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It’s crucial everybody feels confident that their suppliers use the System of Warranties - Stephane Fischler

13 november 2017

stephane_fischler_xx.jpgThe System of Warranties (SoW) in the diamond industry dates back to 2002, when the World Diamond Council (WDC) in team with the World Federation of Diamond Bourses (WFDB) and the International Diamond Manufacturers Association (IDMA) launched this package of measures to strengthen the Kimberley Process Certification Scheme (KPCS) as a voluntary pattern of industry self-regulation aimed at weeding out conflict diamonds from the supply chain.

The annual general meeting of the WDC recently held in Dubai was focused on broadening the scope of the KPCS and formalizing principles related to the “duty of care” for responsible business practices in the framework of the System of Warranties. In this interview given to Rough&Polished, Stephane Fischler, Acting President of the WDC shares his views on the issues raised during the two-day event.

The World Diamond Council annual general meeting in Dubai discussed propositions to broaden the scope of the Kimberley Process Certification Scheme to enhance prevention and reduce the risk of systemic violence and conflict. Was any final decision taken in this regard and how this may be done?

In 2012, during its AGM in Vicenza, the WDC took a very clear position to broaden the scope of the KPCS and proposed a new definition for the term “conflict diamond” to include “diamond-related violence in rough diamond producing and trading areas”. This remains our position today. We believe that an agreement around broadening the scope is the best way to work preventively in lowering the risk of conflict and give a much better chance to sustained development. At the same time, we need to talk more inside the industry about how to provide confidence in all spheres—providing adequate protection to all stakeholders and in particular the most vulnerable. We as an industry should provide more guarantees to the final consumer. That is our responsibility.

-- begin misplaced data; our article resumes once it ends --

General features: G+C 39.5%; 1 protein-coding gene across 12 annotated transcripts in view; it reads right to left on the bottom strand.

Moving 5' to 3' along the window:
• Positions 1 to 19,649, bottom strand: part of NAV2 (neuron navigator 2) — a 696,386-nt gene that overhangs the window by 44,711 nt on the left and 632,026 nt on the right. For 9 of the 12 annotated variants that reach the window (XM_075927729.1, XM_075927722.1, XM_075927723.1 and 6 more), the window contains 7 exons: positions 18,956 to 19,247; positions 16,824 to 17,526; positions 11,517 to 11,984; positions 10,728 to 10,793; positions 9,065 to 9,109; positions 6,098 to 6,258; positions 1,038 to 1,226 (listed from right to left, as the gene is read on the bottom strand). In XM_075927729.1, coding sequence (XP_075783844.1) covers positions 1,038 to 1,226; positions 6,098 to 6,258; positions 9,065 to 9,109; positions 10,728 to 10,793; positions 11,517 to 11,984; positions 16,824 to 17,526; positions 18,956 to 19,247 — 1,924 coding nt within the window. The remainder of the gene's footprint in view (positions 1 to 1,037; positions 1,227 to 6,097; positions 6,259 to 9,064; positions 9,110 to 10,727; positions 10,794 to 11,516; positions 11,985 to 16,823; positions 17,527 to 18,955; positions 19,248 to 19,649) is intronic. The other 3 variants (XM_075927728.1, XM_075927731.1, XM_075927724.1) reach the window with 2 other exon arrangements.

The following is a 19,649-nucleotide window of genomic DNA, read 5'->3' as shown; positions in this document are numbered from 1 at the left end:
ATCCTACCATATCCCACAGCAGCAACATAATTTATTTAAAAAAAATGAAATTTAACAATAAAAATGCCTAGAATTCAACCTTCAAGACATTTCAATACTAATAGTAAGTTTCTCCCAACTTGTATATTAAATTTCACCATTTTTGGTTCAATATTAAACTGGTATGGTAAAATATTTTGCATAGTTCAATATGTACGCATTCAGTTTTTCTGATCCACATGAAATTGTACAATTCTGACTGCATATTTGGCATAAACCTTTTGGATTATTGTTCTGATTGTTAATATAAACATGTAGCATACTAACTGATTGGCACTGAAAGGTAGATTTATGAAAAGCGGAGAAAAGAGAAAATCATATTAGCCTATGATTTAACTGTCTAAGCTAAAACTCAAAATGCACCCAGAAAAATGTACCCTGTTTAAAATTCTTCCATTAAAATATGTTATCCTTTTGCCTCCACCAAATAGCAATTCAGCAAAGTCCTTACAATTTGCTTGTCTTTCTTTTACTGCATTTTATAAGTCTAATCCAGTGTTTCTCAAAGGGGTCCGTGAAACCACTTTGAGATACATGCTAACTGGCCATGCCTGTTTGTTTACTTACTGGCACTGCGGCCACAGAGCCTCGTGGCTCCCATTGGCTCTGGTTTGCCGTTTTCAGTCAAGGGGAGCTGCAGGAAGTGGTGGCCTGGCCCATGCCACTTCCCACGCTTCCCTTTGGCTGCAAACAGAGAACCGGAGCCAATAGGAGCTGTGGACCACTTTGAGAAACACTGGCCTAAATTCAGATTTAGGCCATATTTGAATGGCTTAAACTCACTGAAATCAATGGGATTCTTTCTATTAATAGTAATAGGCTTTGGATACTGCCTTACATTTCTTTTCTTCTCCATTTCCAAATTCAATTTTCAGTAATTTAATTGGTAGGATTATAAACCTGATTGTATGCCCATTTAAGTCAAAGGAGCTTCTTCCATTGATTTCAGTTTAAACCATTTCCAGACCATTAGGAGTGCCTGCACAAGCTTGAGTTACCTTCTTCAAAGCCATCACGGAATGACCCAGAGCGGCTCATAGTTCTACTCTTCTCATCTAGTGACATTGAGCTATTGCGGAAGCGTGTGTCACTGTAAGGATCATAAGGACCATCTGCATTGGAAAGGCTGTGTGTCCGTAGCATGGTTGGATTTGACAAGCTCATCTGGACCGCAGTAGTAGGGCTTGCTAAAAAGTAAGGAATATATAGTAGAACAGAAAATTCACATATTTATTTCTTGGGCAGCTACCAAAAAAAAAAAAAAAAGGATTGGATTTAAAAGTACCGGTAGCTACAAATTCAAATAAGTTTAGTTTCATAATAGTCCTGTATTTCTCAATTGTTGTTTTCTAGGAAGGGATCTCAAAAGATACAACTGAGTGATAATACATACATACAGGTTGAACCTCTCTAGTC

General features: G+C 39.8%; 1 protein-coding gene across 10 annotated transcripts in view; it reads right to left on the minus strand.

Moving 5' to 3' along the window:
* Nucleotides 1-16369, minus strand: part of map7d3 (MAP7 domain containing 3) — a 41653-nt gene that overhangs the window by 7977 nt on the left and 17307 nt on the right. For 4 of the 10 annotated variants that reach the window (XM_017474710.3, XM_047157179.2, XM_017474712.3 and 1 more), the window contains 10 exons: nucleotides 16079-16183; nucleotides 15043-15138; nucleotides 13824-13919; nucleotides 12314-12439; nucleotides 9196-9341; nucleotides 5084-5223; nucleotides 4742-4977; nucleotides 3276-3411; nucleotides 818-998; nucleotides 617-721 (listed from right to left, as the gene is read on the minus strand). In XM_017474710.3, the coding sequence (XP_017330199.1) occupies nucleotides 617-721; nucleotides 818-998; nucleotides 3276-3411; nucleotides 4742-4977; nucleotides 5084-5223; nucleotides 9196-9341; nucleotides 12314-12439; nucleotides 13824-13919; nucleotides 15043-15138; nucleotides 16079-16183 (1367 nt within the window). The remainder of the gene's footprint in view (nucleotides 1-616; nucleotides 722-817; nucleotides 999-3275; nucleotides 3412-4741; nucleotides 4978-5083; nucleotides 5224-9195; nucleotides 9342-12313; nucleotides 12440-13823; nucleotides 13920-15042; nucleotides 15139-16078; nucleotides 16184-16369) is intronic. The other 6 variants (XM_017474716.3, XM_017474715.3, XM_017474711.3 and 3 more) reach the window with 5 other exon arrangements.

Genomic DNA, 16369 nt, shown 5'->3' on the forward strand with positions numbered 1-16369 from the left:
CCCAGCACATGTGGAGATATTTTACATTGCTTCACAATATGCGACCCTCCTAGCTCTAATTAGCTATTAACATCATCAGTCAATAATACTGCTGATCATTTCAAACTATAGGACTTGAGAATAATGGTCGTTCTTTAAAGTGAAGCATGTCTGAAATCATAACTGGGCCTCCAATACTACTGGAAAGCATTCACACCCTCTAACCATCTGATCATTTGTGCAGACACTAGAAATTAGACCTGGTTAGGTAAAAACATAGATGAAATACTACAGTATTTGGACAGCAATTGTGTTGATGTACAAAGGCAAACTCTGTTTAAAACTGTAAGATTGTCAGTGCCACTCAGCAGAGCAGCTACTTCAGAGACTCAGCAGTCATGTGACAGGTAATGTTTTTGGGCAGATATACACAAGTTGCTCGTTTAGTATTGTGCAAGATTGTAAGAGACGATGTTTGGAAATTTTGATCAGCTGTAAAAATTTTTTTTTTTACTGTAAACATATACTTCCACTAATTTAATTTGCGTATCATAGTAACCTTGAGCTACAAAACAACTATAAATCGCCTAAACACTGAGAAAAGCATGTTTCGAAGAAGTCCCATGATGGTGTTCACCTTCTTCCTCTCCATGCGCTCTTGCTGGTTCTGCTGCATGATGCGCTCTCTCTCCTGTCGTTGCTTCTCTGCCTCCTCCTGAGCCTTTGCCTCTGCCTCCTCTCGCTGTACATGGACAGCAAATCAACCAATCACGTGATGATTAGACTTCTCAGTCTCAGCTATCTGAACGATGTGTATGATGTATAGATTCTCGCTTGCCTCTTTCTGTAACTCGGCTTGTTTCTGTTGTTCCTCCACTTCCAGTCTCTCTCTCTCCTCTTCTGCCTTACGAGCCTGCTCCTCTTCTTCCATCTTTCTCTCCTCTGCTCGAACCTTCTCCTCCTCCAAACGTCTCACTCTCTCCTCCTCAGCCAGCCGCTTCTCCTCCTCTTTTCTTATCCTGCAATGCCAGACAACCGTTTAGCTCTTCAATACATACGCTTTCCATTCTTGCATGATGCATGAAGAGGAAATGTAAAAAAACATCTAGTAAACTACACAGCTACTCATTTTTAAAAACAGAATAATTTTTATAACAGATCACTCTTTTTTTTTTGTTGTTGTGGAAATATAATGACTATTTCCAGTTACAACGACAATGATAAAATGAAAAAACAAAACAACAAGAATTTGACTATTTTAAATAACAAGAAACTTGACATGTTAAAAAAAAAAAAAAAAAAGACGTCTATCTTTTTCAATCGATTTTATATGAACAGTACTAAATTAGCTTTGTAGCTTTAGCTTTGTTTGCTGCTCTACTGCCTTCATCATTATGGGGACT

The WDC concluded its meeting noting that extensive and constructive discussions spanned issues and opportunities for the diamond industry to ensure that no diamond is linked to conflict or human rights abuses. Does it mean that the definition of “conflict diamonds” has been extended to include human rights violations as well?

Discussions followed throughout the two-day meeting, focused on various ways to strengthen the integrity of the complex diamond supply chain. This included ideas to broaden the scope of the KPCS to enhance prevention and reduce the risk of systemic violence and conflict. Members also explored, besides the standards of industry initiatives such as the Responsible Jewellery Council, universally accepted approaches towards responsible business conduct (such as those proposed by the Organization for Economic Co-operation and Development) that should be incorporated into existing due diligence systems. The approaches will enhance awareness and responsibility of all participants in the diamond supply chain. We need to ensure that all involved in the diamond industry benefit for the long term. Again, the focus is on preventing violence and that all involved benefit for the long term.

Could you disclose the essence of discussions around the WDC System of Warranties (SoW) and describe the principles related to the “duty of care” for responsible business practices in the diamond supply chain?

The term “duty of care” was introduced during a seminar around conflict minerals co-organized by one of our member organizations, CIBJO. The duty of care relates to the responsibility of each player in the value chain to trade only with responsible parties that can demonstrate their adherence to universally accepted ethical and responsible business practices. It means asking questions and looking for solutions. It means that when a transaction is clearly associated with parties committing or contributing to fund violence, we need to just say ‘no’ and the transaction shouldn’t take place.

At the Kimberley Process Intersessional Meeting in Perth last year, it was said that the then existing System of Warranties was far from being perfect and there was a hope to update it by the end of this year. Were there any new elements introduced in it and to what effect?